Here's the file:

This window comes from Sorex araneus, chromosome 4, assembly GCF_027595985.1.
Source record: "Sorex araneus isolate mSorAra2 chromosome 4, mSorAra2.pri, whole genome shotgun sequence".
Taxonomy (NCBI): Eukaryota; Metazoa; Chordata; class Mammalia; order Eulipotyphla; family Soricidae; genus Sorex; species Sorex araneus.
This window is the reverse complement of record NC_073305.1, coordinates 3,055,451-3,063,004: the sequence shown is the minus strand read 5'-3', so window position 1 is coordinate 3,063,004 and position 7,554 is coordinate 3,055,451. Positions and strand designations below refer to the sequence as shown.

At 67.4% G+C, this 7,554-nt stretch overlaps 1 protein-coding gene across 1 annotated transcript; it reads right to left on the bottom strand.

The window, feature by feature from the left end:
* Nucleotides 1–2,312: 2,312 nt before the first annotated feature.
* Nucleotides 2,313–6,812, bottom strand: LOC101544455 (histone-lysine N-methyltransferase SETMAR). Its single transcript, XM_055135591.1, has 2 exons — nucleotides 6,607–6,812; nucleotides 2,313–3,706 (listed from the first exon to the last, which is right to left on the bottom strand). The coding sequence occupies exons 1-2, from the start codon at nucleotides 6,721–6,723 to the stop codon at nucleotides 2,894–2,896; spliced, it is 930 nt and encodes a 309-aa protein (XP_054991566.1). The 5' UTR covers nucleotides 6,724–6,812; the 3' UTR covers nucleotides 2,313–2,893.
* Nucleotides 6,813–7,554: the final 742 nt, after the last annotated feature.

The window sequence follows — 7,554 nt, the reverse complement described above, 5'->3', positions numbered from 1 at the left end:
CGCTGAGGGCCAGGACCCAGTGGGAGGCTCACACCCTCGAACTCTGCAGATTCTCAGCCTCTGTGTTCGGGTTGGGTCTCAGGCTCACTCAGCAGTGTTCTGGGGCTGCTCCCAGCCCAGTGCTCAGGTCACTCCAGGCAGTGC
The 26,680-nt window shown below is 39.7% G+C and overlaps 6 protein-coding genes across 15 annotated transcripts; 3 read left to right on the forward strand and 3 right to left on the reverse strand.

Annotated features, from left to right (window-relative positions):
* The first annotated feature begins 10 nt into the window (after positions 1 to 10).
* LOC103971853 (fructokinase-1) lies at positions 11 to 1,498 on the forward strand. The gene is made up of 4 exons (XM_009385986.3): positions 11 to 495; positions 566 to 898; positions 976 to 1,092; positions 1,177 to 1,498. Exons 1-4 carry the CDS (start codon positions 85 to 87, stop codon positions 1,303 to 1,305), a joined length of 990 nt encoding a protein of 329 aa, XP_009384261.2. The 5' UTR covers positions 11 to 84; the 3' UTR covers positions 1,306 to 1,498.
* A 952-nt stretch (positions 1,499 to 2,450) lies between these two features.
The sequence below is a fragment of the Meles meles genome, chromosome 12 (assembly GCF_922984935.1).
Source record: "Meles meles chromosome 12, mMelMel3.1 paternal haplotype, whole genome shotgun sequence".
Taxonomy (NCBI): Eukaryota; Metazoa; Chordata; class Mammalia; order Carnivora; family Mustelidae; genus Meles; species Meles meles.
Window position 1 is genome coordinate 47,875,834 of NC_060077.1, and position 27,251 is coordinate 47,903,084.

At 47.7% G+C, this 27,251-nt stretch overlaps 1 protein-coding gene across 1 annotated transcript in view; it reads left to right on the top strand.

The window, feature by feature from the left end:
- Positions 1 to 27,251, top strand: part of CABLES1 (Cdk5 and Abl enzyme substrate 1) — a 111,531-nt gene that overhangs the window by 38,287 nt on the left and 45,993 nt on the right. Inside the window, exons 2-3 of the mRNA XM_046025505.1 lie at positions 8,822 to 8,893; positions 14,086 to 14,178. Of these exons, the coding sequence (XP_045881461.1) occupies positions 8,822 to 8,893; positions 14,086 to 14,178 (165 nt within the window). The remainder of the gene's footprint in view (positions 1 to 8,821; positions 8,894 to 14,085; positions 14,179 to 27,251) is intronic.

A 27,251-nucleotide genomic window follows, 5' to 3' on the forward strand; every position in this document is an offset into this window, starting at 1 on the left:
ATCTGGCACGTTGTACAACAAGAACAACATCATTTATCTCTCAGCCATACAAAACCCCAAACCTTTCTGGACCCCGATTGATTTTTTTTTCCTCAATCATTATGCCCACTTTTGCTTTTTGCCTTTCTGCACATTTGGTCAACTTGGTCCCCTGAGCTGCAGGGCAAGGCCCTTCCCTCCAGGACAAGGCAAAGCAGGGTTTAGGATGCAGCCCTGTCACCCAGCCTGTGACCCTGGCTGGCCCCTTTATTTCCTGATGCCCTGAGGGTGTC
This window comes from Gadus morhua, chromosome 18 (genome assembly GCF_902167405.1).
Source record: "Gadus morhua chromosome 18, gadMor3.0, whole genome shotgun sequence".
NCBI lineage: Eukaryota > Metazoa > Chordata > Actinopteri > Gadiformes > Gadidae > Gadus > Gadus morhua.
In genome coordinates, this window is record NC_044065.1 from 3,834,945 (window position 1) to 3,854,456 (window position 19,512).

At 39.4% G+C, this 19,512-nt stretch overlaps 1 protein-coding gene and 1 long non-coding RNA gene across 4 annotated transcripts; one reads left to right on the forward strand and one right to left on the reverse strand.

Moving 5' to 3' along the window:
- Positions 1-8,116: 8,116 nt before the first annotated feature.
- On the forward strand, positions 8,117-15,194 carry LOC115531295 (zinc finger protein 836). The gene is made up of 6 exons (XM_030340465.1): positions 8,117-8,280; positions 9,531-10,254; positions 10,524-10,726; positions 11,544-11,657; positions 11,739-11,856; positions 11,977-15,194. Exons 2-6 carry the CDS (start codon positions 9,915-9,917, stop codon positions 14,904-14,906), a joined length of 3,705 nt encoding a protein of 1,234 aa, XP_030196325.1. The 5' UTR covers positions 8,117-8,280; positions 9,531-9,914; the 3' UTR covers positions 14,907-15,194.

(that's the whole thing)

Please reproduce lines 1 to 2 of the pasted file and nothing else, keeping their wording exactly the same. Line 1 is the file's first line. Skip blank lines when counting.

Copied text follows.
This window comes from Sorex araneus, chromosome 4, assembly GCF_027595985.1.
Source record: "Sorex araneus isolate mSorAra2 chromosome 4, mSorAra2.pri, whole genome shotgun sequence".